This story has nothing to do with flying airplanes and maybe just a little bit about crew dogs, those military crew members just trying to do a job and have some fun in the process.
I can't blame you if you want to pass on this story. Some of these are here because they amuse me. This is a story about when I really got to know . . .
The thing about flying Air Force One Backup is you are supposed to remain unseen, unheard, and generally maintain a very low profile. We pack two crews into the airplane, fly somewhere just ahead or just behind Air Force One, and then we wait. If the airplane is needed, we move on a moment's notice and the Air Force One crew — the big boys — take our airplane and we find our own way home. Now that's glamour!
This week's trip was to Japan and I was paired with one of my favorite travel mates, Fred Steele. "Fast Freddie" is a former SR-71 pilot and not in the normal MAC — Military Airlift Command — mold used to cut most of us VIP pilots. In fact, I'm not really cut from that die either, so it would be a good pairing. The second crew, the B team, were dyed in the wool MAC toads and would be happy enough to spend their half of the time off doing whatever it was that makes MAC toads happy.
"We got two days off," Fred said to me as we droned on at 45,000 feet with Alaska behind us and Japan in front, "what can we do in two days other than visit every bar between the base and Tokyo?"
Now that was a good question. We spent a lot of time in Tokyo and most of it in bars. Everyone had already done the obligatory visits to the Ginza and the emperor's palace. Boring. Of course Fred had done none of that, since as an SR-71 pilot he had a very narrow travel portfolio. As we neared Tokyo Fred spotted Mt. Fuji in the distance. "What's that?"
"Fuji Yama," I said. "Mount Fuji to you, white boy."
"We should climb it."
"Are you serious? It is over 12,000 feet high and it takes a few days to do that."
"We got two."
So we announced our travel plans to the B Team and they agreed to take the first two days while we attempted to climb Mt Fuji. "Just be back by Wednesday at 1800! If you are late you are dead meat." That much didn't need to be said. Spending two days on the airplane was cruel and inhumane punishment so we normally broke our shifts into twenty four hours. They were cutting us a huge amount of slack.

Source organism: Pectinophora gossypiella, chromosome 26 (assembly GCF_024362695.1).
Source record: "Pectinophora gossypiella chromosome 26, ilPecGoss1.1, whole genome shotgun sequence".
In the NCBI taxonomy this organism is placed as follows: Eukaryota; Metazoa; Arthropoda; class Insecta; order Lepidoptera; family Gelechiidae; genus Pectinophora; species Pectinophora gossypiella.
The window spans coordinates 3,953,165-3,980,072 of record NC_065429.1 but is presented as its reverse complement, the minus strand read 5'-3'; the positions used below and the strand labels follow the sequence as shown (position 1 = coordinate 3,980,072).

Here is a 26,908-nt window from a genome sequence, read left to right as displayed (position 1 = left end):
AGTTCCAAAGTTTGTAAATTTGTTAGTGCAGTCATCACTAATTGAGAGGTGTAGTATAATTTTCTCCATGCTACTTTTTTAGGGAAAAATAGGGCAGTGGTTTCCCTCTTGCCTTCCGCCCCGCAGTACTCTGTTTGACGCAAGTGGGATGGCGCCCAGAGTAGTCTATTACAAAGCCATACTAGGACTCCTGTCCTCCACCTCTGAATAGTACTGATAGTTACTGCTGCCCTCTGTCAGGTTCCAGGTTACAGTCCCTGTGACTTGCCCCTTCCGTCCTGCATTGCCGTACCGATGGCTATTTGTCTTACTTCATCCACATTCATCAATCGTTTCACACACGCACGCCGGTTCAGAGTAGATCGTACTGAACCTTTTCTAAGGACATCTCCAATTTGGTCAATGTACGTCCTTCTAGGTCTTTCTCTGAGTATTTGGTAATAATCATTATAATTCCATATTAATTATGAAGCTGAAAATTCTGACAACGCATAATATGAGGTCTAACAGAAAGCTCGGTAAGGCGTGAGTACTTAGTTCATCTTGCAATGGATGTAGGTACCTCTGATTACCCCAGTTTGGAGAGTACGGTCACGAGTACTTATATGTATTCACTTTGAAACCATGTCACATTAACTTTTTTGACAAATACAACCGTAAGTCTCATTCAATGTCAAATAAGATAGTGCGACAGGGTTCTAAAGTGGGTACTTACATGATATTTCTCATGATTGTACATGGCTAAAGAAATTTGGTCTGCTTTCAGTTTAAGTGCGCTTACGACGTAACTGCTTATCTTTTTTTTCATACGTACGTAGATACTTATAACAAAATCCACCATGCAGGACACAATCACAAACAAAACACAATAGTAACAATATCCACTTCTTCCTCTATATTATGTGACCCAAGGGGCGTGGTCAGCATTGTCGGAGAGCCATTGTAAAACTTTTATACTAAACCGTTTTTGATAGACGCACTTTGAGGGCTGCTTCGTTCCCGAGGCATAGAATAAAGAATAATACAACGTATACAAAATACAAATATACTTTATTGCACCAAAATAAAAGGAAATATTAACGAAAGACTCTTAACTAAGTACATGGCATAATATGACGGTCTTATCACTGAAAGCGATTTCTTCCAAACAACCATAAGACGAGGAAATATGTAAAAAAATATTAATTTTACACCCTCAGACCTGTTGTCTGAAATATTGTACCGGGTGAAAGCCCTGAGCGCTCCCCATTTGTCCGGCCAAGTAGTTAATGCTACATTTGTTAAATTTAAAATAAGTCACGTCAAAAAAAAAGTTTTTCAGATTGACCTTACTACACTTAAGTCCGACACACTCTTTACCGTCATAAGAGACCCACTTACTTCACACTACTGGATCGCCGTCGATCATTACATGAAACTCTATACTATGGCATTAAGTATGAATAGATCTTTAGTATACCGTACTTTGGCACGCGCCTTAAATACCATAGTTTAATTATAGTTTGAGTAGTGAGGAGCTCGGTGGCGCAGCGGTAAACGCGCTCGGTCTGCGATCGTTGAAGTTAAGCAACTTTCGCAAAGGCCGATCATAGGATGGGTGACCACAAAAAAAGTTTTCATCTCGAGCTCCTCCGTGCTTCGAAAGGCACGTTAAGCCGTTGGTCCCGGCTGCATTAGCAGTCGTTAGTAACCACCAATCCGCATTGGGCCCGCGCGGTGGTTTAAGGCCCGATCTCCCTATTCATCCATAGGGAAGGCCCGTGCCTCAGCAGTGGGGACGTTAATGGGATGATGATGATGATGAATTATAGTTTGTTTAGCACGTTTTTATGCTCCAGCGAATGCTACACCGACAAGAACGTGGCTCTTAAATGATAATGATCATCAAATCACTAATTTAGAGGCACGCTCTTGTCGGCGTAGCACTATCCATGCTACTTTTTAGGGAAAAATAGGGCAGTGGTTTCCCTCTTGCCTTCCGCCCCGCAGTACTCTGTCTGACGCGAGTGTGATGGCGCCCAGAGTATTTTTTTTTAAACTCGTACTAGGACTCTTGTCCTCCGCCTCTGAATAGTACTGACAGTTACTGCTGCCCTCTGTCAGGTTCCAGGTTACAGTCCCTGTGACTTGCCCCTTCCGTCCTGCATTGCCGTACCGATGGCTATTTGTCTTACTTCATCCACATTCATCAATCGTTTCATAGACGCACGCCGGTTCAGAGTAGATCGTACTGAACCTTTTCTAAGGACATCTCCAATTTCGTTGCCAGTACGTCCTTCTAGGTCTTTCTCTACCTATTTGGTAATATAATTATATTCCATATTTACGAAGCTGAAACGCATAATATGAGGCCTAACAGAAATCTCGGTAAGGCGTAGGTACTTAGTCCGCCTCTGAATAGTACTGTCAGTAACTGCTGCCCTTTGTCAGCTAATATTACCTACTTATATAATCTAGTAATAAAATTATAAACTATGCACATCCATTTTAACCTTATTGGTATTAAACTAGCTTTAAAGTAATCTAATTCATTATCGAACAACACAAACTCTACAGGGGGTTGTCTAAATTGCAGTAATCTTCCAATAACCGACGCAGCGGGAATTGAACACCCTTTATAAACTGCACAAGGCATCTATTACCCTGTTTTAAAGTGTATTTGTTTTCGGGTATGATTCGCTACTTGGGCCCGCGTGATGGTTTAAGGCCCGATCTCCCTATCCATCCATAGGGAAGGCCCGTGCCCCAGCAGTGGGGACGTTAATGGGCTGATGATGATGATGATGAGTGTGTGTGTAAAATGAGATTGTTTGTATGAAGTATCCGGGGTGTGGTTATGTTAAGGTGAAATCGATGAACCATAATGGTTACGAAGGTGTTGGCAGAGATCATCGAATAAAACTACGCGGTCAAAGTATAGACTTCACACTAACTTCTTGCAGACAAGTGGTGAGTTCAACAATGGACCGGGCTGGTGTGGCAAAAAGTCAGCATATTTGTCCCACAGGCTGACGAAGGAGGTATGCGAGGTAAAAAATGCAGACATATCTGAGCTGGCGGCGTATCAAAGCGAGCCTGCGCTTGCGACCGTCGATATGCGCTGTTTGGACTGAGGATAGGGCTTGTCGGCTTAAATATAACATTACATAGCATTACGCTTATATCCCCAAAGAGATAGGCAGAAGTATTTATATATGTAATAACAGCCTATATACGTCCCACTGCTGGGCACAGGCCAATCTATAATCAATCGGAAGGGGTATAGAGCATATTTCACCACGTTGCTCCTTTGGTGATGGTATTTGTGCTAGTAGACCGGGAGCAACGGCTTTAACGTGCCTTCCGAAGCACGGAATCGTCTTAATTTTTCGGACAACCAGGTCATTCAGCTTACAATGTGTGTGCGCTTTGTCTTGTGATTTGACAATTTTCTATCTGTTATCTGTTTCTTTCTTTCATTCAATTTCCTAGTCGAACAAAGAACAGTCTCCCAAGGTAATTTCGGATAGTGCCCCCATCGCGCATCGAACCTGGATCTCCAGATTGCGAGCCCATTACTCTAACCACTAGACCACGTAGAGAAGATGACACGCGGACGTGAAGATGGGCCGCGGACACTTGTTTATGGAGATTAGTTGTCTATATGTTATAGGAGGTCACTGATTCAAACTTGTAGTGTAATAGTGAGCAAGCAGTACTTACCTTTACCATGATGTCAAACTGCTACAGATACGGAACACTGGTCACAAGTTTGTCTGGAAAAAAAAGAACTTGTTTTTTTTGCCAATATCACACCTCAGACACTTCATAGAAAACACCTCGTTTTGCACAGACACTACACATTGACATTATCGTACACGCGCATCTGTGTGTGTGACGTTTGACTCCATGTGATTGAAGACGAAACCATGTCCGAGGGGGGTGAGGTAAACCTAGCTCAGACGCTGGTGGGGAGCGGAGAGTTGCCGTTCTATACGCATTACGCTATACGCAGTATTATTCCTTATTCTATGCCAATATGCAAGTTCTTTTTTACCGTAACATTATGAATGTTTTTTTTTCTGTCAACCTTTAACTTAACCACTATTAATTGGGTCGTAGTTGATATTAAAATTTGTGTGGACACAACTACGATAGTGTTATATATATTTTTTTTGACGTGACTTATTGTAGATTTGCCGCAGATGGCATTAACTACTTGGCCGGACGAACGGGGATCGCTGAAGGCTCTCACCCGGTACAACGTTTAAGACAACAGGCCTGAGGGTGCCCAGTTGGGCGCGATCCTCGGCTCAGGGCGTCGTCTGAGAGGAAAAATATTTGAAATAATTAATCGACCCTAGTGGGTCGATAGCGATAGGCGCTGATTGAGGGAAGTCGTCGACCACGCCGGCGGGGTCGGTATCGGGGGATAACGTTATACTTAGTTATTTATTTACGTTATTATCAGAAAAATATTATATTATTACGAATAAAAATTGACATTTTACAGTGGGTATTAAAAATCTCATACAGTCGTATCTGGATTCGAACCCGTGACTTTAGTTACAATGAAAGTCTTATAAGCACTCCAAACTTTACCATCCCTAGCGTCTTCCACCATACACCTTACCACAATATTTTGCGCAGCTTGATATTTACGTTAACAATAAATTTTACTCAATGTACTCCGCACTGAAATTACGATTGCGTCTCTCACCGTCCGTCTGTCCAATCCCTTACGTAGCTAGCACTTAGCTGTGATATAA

We landed at 1800 and Fast Freddie and I were walking to the train station the next morning by 0500. We both looked at our watches and noted our suspense. "T-minus 37 hours and counting," Fred said. Give a guy astronaut wings and he talks like that the rest of his life.
The thirty minutes out of Tokyo were very nice and very fast. "This is going to be a piece of cake."
The next three hours? Not so fast. Not so nice.
By two p.m. (T-minus 28 hours) we found our way to the base of the mountain, dressed only in running shoes, light jackets, and we each had a backpack filled with granola bars, a camera, and a standard issue USAF canteen filled with water. There were a few merchants hawking their wares to the few of us who came out for the climb. For a couple of hundred yen we each got a walking stick. It seemed like the thing to do.
They say the best time of year to climb Mt. Fuji is August. The worst time of year would be all the other months. That's where we found ourselves. "At least there isn't a crowd," Fast Eddie observed. After an hour's climb I would have to agree. Behind us? Nobody. Ahead of us? Nobody. Two of us a crowd does not make. Without a second thought, we selected the Subashiri-Guchi route. My Japanese isn't what it used to be, okay it was never what is used to be, but the sign said something about this route being tranquil. Tranquil is good. The sign also predicted we would be on top of the world by dinner time, it would be an easy four hour climb. Muttsu toki. "It's only muttsu toki to the top," I told Fred. Good news indeed.